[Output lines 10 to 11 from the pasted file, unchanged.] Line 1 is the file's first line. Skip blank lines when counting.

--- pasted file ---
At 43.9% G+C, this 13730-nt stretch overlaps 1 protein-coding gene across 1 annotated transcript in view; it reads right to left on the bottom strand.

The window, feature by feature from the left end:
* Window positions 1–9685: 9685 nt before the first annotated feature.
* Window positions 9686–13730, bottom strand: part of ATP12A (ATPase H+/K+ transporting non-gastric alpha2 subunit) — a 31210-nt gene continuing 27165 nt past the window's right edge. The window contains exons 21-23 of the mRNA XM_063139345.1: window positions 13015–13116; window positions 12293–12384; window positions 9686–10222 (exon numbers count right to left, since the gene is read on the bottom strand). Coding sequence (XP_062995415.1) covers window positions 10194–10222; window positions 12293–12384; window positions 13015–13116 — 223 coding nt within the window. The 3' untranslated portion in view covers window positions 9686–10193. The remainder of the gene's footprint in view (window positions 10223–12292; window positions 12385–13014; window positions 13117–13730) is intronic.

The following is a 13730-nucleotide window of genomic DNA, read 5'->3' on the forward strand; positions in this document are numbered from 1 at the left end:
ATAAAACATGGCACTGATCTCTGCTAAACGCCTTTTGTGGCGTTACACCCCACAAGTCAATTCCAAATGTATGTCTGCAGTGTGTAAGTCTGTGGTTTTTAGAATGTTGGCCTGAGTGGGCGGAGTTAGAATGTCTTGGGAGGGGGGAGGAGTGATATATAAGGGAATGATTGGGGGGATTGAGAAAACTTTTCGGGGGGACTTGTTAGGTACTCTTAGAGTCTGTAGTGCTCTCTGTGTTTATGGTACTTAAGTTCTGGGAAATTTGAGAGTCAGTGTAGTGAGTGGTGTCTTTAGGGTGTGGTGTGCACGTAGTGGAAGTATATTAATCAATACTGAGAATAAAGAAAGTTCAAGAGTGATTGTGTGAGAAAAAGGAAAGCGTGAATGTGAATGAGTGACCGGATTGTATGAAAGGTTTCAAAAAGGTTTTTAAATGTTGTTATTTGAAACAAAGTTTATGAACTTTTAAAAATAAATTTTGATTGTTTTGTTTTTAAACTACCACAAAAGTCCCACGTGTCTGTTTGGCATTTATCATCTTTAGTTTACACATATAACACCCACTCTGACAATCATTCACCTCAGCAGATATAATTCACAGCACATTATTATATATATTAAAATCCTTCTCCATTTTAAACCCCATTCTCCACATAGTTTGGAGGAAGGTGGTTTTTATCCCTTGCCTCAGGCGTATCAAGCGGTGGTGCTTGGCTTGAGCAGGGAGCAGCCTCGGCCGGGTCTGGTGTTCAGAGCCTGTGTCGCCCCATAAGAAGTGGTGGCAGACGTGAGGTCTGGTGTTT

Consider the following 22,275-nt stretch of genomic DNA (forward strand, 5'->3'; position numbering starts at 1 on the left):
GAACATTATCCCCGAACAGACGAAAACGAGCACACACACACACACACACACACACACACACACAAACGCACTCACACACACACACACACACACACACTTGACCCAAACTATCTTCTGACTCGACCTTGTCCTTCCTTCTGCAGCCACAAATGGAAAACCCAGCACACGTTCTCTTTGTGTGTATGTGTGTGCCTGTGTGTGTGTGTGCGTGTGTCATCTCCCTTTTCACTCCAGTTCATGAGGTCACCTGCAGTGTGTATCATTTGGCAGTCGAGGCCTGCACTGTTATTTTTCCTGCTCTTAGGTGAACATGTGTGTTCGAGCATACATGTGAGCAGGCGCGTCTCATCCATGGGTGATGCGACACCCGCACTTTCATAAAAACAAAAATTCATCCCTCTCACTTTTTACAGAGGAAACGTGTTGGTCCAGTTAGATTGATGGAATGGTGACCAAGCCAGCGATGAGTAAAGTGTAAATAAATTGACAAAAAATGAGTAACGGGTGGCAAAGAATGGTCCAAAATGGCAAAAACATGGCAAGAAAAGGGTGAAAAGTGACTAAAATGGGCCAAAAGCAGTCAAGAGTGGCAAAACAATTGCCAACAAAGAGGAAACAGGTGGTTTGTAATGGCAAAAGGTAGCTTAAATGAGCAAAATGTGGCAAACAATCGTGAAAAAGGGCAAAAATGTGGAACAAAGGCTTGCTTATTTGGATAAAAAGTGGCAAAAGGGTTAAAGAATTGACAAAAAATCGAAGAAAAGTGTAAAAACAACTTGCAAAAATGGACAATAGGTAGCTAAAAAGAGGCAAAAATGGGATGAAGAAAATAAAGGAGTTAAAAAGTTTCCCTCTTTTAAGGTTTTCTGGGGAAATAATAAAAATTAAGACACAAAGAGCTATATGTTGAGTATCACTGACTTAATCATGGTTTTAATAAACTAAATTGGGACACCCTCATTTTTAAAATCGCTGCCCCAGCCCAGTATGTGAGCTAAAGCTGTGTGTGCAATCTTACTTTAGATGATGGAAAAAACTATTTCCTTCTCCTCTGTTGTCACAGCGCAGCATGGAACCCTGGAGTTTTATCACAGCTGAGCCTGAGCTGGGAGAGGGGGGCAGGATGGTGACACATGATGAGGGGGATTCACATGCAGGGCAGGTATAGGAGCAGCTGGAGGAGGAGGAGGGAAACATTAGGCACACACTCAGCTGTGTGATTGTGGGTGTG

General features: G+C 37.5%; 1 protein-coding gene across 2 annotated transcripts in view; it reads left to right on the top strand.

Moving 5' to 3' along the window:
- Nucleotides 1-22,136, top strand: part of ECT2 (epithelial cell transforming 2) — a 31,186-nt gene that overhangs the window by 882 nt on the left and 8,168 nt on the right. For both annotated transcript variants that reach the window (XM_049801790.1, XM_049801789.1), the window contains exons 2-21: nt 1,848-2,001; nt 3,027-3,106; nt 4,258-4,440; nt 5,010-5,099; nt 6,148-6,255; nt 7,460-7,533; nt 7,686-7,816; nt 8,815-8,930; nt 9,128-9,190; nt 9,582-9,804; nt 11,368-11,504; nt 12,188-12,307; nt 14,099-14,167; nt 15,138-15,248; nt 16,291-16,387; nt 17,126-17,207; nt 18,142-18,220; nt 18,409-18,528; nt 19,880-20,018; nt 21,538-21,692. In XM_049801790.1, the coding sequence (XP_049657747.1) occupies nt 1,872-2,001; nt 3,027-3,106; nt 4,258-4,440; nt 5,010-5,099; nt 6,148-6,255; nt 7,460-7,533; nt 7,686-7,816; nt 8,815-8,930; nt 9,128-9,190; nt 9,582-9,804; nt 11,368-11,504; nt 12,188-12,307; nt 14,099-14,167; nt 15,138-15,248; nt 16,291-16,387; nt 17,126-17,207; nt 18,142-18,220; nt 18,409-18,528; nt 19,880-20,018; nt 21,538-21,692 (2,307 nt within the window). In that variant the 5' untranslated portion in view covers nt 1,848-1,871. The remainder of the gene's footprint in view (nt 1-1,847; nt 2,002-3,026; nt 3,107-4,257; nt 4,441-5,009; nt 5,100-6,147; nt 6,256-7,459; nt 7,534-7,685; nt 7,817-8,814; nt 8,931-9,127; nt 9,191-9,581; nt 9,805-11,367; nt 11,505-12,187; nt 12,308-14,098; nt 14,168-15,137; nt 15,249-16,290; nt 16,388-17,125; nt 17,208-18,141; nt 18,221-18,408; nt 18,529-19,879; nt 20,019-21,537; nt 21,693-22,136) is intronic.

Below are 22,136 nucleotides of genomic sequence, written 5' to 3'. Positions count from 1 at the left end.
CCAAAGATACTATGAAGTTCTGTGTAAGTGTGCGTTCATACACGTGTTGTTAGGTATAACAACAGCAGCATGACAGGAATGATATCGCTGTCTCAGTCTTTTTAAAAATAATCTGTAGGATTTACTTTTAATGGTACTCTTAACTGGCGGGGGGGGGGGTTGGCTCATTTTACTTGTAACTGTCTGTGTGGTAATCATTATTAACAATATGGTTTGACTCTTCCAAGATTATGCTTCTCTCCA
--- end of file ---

Moving 5' to 3' along the window:
- Nucleotides 1-22,136, top strand: part of ECT2 (epithelial cell transforming 2) — a 31,186-nt gene that overhangs the window by 882 nt on the left and 8,168 nt on the right. For both annotated transcript variants that reach the window (XM_049801790.1, XM_049801789.1), the window contains exons 2-21: nt 1,848-2,001; nt 3,027-3,106; nt 4,258-4,440; nt 5,010-5,099; nt 6,148-6,255; nt 7,460-7,533; nt 7,686-7,816; nt 8,815-8,930; nt 9,128-9,190; nt 9,582-9,804; nt 11,368-11,504; nt 12,188-12,307; nt 14,099-14,167; nt 15,138-15,248; nt 16,291-16,387; nt 17,126-17,207; nt 18,142-18,220; nt 18,409-18,528; nt 19,880-20,018; nt 21,538-21,692. In XM_049801790.1, the coding sequence (XP_049657747.1) occupies nt 1,872-2,001; nt 3,027-3,106; nt 4,258-4,440; nt 5,010-5,099; nt 6,148-6,255; nt 7,460-7,533; nt 7,686-7,816; nt 8,815-8,930; nt 9,128-9,190; nt 9,582-9,804; nt 11,368-11,504; nt 12,188-12,307; nt 14,099-14,167; nt 15,138-15,248; nt 16,291-16,387; nt 17,126-17,207; nt 18,142-18,220; nt 18,409-18,528; nt 19,880-20,018; nt 21,538-21,692 (2,307 nt within the window). In that variant the 5' untranslated portion in view covers nt 1,848-1,871. The remainder of the gene's footprint in view (nt 1-1,847; nt 2,002-3,026; nt 3,107-4,257; nt 4,441-5,009; nt 5,100-6,147; nt 6,256-7,459; nt 7,534-7,685; nt 7,817-8,814; nt 8,931-9,127; nt 9,191-9,581; nt 9,805-11,367; nt 11,505-12,187; nt 12,308-14,098; nt 14,168-15,137; nt 15,249-16,290; nt 16,388-17,125; nt 17,208-18,141; nt 18,221-18,408; nt 18,529-19,879; nt 20,019-21,537; nt 21,693-22,136) is intronic.